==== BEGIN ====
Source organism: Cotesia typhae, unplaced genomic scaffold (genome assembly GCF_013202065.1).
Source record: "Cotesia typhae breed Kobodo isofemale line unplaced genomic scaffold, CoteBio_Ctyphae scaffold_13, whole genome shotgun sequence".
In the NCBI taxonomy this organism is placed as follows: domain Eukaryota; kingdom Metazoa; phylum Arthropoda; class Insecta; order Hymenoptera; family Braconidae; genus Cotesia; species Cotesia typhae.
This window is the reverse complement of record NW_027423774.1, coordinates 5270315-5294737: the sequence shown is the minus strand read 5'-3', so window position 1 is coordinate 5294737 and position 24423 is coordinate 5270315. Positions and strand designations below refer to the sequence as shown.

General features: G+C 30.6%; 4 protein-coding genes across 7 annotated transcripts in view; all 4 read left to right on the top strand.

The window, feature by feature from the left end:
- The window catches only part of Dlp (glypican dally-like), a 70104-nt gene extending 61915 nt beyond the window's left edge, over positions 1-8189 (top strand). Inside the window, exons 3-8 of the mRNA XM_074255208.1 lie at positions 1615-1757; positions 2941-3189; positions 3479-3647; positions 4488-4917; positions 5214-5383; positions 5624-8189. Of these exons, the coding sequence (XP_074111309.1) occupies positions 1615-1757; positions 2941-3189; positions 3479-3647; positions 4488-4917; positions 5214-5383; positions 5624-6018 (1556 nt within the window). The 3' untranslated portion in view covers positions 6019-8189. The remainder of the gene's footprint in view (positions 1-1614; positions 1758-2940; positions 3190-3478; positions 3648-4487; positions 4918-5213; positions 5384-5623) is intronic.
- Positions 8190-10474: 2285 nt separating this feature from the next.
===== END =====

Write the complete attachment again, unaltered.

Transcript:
Source organism: Cotesia typhae, unplaced genomic scaffold (genome assembly GCF_013202065.1).
Source record: "Cotesia typhae breed Kobodo isofemale line unplaced genomic scaffold, CoteBio_Ctyphae scaffold_13, whole genome shotgun sequence".
In the NCBI taxonomy this organism is placed as follows: domain Eukaryota; kingdom Metazoa; phylum Arthropoda; class Insecta; order Hymenoptera; family Braconidae; genus Cotesia; species Cotesia typhae.
This window is the reverse complement of record NW_027423774.1, coordinates 5270315-5294737: the sequence shown is the minus strand read 5'-3', so window position 1 is coordinate 5294737 and position 24423 is coordinate 5270315. Positions and strand designations below refer to the sequence as shown.

General features: G+C 30.6%; 4 protein-coding genes across 7 annotated transcripts in view; all 4 read left to right on the top strand.

The window, feature by feature from the left end:
- The window catches only part of Dlp (glypican dally-like), a 70104-nt gene extending 61915 nt beyond the window's left edge, over positions 1-8189 (top strand). Inside the window, exons 3-8 of the mRNA XM_074255208.1 lie at positions 1615-1757; positions 2941-3189; positions 3479-3647; positions 4488-4917; positions 5214-5383; positions 5624-8189. Of these exons, the coding sequence (XP_074111309.1) occupies positions 1615-1757; positions 2941-3189; positions 3479-3647; positions 4488-4917; positions 5214-5383; positions 5624-6018 (1556 nt within the window). The 3' untranslated portion in view covers positions 6019-8189. The remainder of the gene's footprint in view (positions 1-1614; positions 1758-2940; positions 3190-3478; positions 3648-4487; positions 4918-5213; positions 5384-5623) is intronic.
- Positions 8190-10474: 2285 nt separating this feature from the next.